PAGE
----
Originally from Kennebunkport, Maine, Nicholas Tito is a fourth-year PhD candidate in Chemistry. Nick’s graduate research examines the thermodynamics of polymers and focuses on when these materials are in their “glass” form. Through his involvement with the Gordon Research Seminar in Polymer Physics—a student-run conference that is held every two years—and the German JCF-Frühjahrssymposium, Nick has worked to bring graduate students together to learn about one another’s research.
“Currently, I’m serving as the Associate Chair for this year’s Polymer Physics Gordon Research Seminar, which is being held at Mount Holyoke College. The Gordon Seminars are entirely student run, and feature student talks and poster sessions along with a keynote speaker—usually a professor—whose research aligns with the conference topic,” explains Nick. “The Chair is a graduate student at Penn State, and I’ve communicated regularly with her while planning this year’s Gordon Seminar.”
In March, Nick joined a group of chemistry students from New Hampshire and Massachusetts to attend the Frühjahrssymposium, organized by Germany’s JungChemikerForum at the University of Rostock in Rostock, Germany. Like the Gordon Seminar, the Frühjahrssymposium is a student-run conference featuring student talks and posters in chemistry.
“I went to Rostock this year not only to learn about the current research being conducted in Europe, but also because I’m interested in bridging the international gap in the field of Chemistry,” says Nick. “This conference is part of a ‘chemistry exchange’ program that the Northeast Section Younger Chemists Committee (NSYCC) has been involved with for the past ten years. American students like those in our group first travel to Germany for the Frühjahrssymposium, and then students from Germany travel to the United States to attend in an American Chemical Society (ACS) Conference. I think it is an excellent way to share science, form new collaborations, and experience other cultures. I’m really looking forward to showing the German exchange students around Boston when they arrive next year.”
At the upcoming Gordon Conference in Polymer Physics, Nick is presenting his research on the glass transition of polymers. A member of Professor Jane Lipson’s group, Nick creates theoretical models that examine both the glass and liquid transition in these materials. Nick’s research focuses primarily on how molecules act right before the glass transition, and examines how the presence of free volume—“empty space”—affects the transition of these substances.
“It’s easy to understand the glass transition by imagining that you’re in a room filled with people—the annual Graduate Poster Session, for example. Suppose you wish to see a poster on the other side of the Top of the HOP. The people around you make it difficult to move, and it takes a while to make your way across the room,” explains Nick. “There’s going to be some pushing and prodding involved, and this requires energy. But suppose you haven’t slept much over the past few days and don’t have the energy to move through the crowd. When molecules are cooled very quickly, this is exactly what happens: when energy is taken from them, they loose their mobility and are left stuck between other molecules in a fluid. It is this transition from ‘mobile’ to ‘immobile’ that my research examines.”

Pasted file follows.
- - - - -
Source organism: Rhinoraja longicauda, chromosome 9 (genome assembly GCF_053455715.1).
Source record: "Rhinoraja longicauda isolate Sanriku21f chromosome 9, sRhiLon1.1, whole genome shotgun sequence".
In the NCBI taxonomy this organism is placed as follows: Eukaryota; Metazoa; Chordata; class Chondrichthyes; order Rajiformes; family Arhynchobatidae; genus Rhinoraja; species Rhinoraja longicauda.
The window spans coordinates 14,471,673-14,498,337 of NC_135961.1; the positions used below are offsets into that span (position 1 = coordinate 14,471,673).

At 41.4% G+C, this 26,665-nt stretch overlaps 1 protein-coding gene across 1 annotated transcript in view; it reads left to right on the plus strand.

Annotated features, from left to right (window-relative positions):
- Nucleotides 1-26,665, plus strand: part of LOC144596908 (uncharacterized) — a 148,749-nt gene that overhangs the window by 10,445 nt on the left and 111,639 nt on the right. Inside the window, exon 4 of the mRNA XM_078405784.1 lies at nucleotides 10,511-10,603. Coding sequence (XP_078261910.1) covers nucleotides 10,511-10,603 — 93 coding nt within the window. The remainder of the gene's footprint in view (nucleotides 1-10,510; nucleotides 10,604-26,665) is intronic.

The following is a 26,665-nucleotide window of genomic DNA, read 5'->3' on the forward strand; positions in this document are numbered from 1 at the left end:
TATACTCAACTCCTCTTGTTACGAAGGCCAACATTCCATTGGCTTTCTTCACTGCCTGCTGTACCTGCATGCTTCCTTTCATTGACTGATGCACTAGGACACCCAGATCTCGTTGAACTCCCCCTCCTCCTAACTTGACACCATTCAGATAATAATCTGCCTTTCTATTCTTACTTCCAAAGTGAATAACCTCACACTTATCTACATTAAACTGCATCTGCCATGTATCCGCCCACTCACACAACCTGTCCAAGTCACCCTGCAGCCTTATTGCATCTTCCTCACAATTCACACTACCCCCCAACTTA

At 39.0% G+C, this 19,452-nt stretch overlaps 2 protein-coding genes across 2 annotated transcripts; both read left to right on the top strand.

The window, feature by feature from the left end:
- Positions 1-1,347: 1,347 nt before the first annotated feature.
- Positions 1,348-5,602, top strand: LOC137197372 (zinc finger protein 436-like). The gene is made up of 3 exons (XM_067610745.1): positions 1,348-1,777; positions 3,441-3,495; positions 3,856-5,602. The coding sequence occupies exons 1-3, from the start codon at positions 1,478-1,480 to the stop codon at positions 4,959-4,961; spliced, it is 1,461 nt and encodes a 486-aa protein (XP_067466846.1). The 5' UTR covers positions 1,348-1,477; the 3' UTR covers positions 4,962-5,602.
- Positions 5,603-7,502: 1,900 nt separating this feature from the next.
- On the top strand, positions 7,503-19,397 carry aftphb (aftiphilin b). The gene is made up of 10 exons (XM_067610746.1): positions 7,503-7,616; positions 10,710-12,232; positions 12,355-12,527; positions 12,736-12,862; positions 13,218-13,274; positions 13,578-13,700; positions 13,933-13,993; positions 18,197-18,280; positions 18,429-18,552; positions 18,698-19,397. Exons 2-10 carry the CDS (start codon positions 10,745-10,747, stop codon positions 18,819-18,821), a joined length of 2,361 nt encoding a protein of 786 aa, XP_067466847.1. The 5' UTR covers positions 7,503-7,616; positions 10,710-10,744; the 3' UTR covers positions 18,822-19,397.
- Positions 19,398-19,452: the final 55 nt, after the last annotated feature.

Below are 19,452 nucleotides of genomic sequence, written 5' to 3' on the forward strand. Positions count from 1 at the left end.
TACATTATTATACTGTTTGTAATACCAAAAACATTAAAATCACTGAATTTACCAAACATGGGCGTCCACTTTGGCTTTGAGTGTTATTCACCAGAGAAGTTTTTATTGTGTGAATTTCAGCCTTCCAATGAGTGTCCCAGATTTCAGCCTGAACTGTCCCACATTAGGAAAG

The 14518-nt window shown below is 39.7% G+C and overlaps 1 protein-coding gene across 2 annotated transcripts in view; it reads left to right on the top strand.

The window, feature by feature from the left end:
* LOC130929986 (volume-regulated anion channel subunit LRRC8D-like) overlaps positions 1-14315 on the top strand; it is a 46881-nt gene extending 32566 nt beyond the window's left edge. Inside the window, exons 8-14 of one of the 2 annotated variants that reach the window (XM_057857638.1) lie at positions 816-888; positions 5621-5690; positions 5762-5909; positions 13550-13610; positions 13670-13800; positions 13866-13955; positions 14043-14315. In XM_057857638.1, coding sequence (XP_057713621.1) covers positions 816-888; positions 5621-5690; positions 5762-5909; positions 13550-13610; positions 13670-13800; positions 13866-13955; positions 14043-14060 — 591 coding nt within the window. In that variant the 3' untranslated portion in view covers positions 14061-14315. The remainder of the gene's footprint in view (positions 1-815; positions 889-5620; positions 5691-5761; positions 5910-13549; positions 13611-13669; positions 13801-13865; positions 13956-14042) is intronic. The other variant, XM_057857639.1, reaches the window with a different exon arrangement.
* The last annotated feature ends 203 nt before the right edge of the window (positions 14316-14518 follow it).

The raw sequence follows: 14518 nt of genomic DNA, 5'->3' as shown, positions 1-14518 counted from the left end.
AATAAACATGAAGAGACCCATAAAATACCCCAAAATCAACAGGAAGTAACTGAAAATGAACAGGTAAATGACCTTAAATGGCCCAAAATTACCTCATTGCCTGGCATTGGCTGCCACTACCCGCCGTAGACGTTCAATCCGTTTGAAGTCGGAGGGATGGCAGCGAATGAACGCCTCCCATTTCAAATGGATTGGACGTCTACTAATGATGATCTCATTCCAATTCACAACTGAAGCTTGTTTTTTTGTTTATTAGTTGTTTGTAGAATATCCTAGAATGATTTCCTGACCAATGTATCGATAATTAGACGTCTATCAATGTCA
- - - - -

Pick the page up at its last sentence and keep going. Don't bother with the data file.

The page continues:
Used to create synthetic materials including chemical sensors, Styrofoam, and Plexiglas, the polymers that Nick examines are long, string-like molecules that, when cooled, form strong glasses. A number of the polymers researched by the Lipson Group are used to make components for devices that operate in demanding conditions—space ships, for example—so it is important that both the structural properties and transition temperatures of these materials are researched.
“When you think about this geometrically, it makes a lot of sense. The structure of a glass made of chain-like molecules which resemble pearl necklaces, tangled together like spaghetti, will be stronger than a glass made of singular molecules which resemble marbles,” explains Nick. “From a practical standpoint, it is important for scientists to understand the properties of these materials so that when a polymer—like polycarbonate, for instance—is used to build bullet-proof walls, the material remains stable.”
In addition to conducting doctoral research at Dartmouth, Nick also plays the piano, serves as a Departmental Representative on the Graduate Student Council (GSC), and is trying to get a book published that he has been drafting for the past eight years.
“While I’ve studied chemistry throughout my academic career, I’ve always been a big reader. In high school, I started writing a ‘whodunit’ mystery novel, titled View From A Pendulum, which is heavily influenced by the writings of Agatha Christie. The plot focuses on a weekend party that takes place in a mansion perched on a cliff. On the first evening, one of the party guests disappears, and the remainder of the work explores the aftermath. I guess in a lot of ways the plot is like the board game Clue.”
In the future, Nick intends to do a research post doc in Europe and to pursue a career that allows him to continue his research in chemistry.
And yes, Nick also hopes to one day publish his novel.
by Wesley Whitaker
photo by Wesley Whitaker